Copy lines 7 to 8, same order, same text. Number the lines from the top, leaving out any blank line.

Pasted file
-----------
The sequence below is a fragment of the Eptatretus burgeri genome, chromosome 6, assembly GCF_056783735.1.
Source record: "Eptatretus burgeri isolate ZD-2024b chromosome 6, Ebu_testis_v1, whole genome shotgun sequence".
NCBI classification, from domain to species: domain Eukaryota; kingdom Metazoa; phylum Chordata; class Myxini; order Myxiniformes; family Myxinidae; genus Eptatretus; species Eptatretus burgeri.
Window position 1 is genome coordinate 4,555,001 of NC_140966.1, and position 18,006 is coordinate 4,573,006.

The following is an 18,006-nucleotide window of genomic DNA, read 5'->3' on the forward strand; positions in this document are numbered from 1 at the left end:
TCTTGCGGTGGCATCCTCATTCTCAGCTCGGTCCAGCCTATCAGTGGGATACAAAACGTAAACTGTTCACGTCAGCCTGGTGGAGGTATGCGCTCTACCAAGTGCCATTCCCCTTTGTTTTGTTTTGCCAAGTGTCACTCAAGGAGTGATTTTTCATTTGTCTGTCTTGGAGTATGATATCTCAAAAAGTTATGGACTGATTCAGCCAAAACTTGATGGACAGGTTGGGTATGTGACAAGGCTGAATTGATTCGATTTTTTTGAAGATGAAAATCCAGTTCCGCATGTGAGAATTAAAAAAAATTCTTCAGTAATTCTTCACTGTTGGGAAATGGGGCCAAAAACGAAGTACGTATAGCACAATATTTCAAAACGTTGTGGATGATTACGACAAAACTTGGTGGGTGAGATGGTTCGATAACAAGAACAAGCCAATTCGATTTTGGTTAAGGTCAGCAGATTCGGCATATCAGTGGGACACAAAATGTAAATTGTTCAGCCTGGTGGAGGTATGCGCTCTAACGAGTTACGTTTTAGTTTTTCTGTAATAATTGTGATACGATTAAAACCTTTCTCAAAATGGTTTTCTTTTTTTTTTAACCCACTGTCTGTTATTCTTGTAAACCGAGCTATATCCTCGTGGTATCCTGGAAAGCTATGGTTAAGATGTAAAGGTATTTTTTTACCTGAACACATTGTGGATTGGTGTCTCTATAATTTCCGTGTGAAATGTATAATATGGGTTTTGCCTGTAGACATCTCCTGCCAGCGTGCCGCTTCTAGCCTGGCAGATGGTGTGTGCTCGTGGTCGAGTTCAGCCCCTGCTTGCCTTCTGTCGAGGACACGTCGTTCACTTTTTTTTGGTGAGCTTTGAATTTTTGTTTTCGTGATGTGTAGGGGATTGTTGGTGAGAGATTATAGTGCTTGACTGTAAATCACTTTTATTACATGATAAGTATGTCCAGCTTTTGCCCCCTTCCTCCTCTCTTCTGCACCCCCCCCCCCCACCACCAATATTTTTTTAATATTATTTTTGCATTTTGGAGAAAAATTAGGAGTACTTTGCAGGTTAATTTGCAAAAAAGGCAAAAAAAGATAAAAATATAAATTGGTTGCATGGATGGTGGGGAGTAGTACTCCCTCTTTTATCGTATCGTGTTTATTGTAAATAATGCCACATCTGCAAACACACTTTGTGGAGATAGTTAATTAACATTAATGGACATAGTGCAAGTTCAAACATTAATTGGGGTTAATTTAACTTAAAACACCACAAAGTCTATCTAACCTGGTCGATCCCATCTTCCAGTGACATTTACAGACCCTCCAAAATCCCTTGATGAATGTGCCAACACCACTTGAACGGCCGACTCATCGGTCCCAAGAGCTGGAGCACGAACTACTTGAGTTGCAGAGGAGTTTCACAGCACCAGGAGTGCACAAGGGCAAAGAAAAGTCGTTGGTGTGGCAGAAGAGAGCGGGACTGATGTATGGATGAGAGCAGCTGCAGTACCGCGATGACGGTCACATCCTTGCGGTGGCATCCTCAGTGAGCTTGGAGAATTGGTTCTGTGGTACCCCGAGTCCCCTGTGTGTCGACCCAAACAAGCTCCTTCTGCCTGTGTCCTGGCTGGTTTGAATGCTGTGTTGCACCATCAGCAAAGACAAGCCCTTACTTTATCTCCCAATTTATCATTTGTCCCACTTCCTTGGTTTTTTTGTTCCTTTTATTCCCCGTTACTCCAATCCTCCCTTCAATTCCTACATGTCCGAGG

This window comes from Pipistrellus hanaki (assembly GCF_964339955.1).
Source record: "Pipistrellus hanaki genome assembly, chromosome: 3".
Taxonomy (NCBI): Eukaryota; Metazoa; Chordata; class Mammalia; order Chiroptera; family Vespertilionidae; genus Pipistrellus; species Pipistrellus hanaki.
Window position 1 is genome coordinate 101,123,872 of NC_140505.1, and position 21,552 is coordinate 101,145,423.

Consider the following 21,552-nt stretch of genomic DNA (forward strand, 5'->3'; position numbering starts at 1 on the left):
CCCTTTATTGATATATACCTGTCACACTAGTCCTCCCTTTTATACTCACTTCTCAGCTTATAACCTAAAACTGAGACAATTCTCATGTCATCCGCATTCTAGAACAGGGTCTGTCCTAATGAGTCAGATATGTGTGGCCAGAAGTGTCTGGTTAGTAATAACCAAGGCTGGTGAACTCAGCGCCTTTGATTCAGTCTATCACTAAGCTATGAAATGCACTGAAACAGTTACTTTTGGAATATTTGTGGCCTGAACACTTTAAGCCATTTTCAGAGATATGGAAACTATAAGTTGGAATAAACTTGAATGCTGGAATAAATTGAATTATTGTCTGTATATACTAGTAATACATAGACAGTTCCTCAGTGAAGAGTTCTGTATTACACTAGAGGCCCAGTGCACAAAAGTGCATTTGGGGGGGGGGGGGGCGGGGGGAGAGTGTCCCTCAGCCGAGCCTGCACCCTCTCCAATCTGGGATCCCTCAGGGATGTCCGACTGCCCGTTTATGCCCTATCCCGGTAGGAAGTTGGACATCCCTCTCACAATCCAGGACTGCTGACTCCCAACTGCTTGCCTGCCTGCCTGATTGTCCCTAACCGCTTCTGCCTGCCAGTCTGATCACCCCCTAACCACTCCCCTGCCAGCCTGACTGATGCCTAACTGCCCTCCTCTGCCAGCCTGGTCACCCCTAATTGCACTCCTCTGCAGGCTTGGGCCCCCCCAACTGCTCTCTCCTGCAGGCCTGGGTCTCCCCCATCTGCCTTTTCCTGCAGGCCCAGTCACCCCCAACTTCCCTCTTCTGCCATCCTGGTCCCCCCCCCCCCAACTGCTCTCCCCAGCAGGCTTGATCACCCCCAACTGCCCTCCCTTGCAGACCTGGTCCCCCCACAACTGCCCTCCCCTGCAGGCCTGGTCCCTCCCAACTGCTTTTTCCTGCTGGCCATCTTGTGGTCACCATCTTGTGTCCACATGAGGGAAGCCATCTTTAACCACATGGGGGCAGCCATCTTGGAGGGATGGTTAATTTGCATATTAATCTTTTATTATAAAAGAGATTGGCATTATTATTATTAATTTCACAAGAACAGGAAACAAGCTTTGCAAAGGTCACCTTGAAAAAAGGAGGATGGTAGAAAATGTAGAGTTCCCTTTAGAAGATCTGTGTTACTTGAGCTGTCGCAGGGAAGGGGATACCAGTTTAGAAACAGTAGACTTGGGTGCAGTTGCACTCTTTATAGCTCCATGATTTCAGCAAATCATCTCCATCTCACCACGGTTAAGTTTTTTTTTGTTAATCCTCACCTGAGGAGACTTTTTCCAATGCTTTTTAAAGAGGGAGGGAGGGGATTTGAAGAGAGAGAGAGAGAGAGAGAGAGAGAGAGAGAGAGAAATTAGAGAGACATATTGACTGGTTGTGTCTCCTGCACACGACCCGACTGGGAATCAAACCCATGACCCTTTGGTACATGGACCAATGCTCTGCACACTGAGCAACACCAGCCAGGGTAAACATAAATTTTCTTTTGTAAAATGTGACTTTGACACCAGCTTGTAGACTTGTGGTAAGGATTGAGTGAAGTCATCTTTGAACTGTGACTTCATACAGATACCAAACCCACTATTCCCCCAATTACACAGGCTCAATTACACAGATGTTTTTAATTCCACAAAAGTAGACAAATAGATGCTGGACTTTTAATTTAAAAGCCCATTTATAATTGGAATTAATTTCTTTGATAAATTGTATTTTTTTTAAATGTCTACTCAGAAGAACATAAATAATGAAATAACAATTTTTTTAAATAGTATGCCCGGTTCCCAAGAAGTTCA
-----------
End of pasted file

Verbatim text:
This window comes from Pipistrellus hanaki (assembly GCF_964339955.1).
Source record: "Pipistrellus hanaki genome assembly, chromosome: 3".